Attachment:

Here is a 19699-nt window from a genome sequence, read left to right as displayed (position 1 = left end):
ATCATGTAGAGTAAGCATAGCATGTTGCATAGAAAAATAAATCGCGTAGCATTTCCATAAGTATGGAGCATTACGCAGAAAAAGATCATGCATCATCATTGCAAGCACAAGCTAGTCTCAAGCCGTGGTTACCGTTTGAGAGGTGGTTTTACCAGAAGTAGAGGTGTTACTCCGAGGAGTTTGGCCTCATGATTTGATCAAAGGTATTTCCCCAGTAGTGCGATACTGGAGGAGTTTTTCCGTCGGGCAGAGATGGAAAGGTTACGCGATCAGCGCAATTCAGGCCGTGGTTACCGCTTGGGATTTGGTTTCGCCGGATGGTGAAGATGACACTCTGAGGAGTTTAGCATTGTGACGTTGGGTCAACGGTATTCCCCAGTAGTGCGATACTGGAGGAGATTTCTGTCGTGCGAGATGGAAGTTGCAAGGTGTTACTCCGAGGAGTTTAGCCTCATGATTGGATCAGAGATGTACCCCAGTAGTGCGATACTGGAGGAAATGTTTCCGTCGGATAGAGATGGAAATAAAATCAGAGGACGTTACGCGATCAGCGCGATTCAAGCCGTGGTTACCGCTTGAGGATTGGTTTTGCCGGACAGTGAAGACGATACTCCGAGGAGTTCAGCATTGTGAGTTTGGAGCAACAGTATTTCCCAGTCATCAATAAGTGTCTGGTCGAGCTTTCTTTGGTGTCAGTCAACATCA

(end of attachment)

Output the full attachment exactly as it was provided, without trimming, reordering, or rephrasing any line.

Here is a 19699-nt window from a genome sequence, read left to right as displayed (position 1 = left end):
ATCATGTAGAGTAAGCATAGCATGTTGCATAGAAAAATAAATCGCGTAGCATTTCCATAAGTATGGAGCATTACGCAGAAAAAGATCATGCATCATCATTGCAAGCACAAGCTAGTCTCAAGCCGTGGTTACCGTTTGAGAGGTGGTTTTACCAGAAGTAGAGGTGTTACTCCGAGGAGTTTGGCCTCATGATTTGATCAAAGGTATTTCCCCAGTAGTGCGATACTGGAGGAGTTTTTCCGTCGGGCAGAGATGGAAAGGTTACGCGATCAGCGCAATTCAGGCCGTGGTTACCGCTTGGGATTTGGTTTCGCCGGATGGTGAAGATGACACTCTGAGGAGTTTAGCATTGTGACGTTGGGTCAACGGTATTCCCCAGTAGTGCGATACTGGAGGAGATTTCTGTCGTGCGAGATGGAAGTTGCAAGGTGTTACTCCGAGGAGTTTAGCCTCATGATTGGATCAGAGATGTACCCCAGTAGTGCGATACTGGAGGAAATGTTTCCGTCGGATAGAGATGGAAATAAAATCAGAGGACGTTACGCGATCAGCGCGATTCAAGCCGTGGTTACCGCTTGAGGATTGGTTTTGCCGGACAGTGAAGACGATACTCCGAGGAGTTCAGCATTGTGAGTTTGGAGCAACAGTATTTCCCAGTCATCAATAAGTGTCTGGTCGAGCTTTCTTTGGTGTCAGTCAACATCA